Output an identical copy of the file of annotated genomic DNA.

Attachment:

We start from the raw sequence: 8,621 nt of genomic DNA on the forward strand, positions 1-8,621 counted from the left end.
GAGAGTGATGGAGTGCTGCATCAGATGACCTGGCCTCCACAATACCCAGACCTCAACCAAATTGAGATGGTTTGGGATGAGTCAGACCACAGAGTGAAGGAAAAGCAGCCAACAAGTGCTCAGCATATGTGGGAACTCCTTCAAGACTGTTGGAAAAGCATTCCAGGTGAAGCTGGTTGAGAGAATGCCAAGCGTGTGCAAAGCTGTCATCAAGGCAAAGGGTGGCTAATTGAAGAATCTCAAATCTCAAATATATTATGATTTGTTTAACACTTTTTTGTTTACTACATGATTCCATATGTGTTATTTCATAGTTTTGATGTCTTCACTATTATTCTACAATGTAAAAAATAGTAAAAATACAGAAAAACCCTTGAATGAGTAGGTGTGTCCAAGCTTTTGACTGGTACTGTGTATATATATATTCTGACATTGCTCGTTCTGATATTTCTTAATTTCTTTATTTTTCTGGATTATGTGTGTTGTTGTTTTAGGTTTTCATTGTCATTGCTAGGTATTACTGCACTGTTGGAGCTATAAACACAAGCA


We start from the raw sequence: 8,621 nt of genomic DNA on the forward strand, positions 1-8,621 counted from the left end.
GAGAGTGATGGAGTGCTGCATCAGATGACCTGGCCTCCACAATACCCAGACCTCAACCAAATTGAGATGGTTTGGGATGAGTCAGACCACAGAGTGAAGGAAAAGCAGCCAACAAGTGCTCAGCATATGTGGGAACTCCTTCAAGACTGTTGGAAAAGCATTCCAGGTGAAGCTGGTTGAGAGAATGCCAAGCGTGTGCAAAGCTGTCATCAAGGCAAAGGGTGGCTAATTGAAGAATCTCAAATCTCAAATATATTATGATTTGTTTAACACTTTTTTGTTTACTACATGATTCCATATGTGTTATTTCATAGTTTTGATGTCTTCACTATTATTCTACAATGTAAAAAATAGTAAAAATACAGAAAAACCCTTGAATGAGTAGGTGTGTCCAAGCTTTTGACTGGTACTGTGTATATATATATTCTGACATTGCTCGTTCTGATATTTCTTAATTTCTTTATTTTTCTGGATTATGTGTGTTGTTGTTTTAGGTTTTCATTGTCATTGCTAGGTATTACTGCACTGTTGGAGCTATAAACACAAGCA